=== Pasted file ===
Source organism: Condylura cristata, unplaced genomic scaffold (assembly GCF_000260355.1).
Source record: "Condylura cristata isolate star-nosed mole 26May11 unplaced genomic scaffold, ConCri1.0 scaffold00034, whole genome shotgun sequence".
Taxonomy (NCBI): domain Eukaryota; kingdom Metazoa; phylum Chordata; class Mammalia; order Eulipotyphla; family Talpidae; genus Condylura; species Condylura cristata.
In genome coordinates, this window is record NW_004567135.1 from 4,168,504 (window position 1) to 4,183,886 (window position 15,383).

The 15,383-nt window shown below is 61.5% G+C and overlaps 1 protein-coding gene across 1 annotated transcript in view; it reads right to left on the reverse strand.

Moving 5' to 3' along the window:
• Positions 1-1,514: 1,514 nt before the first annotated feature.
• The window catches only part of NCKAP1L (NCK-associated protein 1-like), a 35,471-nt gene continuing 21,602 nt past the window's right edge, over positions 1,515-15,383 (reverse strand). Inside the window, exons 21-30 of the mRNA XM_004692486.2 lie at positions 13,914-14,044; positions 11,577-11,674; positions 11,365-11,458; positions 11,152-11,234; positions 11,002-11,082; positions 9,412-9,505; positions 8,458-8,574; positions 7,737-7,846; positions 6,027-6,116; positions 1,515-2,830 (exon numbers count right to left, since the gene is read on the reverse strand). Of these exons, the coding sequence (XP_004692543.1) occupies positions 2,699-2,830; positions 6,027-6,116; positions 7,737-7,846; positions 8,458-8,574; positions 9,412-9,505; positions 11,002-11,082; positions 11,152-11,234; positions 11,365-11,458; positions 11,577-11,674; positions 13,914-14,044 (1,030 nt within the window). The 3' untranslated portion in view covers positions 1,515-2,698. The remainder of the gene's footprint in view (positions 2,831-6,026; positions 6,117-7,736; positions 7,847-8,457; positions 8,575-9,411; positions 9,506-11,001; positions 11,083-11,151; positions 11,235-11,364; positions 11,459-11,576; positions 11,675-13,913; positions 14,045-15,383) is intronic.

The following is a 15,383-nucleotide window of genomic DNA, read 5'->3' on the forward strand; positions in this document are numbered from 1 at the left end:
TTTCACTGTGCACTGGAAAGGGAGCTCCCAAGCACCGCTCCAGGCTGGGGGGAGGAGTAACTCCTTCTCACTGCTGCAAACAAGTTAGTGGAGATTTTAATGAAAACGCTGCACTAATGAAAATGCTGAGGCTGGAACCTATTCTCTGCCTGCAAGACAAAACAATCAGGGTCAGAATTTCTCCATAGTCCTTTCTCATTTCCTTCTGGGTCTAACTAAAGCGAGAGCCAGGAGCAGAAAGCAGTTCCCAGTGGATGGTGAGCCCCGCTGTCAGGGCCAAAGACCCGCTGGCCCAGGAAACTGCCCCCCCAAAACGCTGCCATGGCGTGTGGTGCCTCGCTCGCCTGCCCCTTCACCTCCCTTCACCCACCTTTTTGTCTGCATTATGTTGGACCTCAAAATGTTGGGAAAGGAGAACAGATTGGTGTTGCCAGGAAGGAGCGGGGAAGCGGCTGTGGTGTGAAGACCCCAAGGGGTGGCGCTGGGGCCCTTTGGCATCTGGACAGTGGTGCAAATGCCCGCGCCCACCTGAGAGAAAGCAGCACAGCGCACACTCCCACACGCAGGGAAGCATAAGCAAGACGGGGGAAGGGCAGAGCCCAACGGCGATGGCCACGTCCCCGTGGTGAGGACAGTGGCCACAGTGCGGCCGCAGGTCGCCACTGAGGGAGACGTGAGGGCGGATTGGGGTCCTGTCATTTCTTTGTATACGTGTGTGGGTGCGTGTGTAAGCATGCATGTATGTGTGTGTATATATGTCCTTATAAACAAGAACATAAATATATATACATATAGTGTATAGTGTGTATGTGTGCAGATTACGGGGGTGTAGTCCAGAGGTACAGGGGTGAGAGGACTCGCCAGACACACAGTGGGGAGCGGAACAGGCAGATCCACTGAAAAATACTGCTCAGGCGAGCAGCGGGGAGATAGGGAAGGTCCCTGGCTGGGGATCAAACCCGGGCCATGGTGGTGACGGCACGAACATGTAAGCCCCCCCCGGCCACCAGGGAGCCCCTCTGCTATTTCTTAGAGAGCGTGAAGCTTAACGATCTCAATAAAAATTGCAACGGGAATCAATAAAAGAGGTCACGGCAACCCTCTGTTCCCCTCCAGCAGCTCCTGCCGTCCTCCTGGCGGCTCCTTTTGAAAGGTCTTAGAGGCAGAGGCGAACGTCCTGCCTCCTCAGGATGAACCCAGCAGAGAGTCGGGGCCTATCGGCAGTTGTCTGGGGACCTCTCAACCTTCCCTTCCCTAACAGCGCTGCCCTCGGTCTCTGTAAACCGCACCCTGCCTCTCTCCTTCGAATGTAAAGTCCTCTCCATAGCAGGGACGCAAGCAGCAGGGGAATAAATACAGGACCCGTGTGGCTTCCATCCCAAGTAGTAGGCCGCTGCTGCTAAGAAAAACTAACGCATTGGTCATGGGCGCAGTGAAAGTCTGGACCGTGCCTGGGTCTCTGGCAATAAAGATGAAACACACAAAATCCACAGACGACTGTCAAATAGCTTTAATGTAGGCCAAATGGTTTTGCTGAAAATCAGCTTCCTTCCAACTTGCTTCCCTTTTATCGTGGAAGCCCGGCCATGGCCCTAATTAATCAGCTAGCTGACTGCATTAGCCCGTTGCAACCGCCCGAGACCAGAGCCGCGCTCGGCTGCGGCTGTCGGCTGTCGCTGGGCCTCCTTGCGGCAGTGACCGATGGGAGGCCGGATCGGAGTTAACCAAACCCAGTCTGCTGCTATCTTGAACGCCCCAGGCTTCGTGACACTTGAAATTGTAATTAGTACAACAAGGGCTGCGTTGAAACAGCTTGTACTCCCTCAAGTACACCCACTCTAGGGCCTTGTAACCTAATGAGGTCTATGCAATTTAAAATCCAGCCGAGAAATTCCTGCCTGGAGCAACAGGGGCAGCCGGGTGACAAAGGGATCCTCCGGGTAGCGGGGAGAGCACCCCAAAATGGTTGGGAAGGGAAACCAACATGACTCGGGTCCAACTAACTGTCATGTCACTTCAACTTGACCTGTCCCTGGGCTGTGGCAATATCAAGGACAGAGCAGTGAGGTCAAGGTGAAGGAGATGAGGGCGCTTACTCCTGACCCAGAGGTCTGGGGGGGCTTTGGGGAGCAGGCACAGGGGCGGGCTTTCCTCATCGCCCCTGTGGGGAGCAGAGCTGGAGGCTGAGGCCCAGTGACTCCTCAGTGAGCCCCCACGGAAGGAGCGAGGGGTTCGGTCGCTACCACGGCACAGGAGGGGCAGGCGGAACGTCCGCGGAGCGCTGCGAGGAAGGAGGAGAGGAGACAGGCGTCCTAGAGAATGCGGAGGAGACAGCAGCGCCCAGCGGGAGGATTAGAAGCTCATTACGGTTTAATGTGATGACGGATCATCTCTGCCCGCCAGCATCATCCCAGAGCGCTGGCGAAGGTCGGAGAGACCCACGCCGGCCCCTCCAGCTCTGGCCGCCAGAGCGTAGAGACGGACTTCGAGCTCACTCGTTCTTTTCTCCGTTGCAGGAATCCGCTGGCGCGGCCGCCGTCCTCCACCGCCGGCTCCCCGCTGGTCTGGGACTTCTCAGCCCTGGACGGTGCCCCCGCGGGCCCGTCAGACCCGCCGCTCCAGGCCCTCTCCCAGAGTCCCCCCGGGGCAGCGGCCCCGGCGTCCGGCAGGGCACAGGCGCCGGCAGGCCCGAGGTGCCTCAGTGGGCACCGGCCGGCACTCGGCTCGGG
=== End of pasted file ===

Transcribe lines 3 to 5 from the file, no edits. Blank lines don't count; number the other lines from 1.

Taxonomy (NCBI): domain Eukaryota; kingdom Metazoa; phylum Chordata; class Mammalia; order Eulipotyphla; family Talpidae; genus Condylura; species Condylura cristata.
In genome coordinates, this window is record NW_004567135.1 from 4,168,504 (window position 1) to 4,183,886 (window position 15,383).

The 15,383-nt window shown below is 61.5% G+C and overlaps 1 protein-coding gene across 1 annotated transcript in view; it reads right to left on the reverse strand.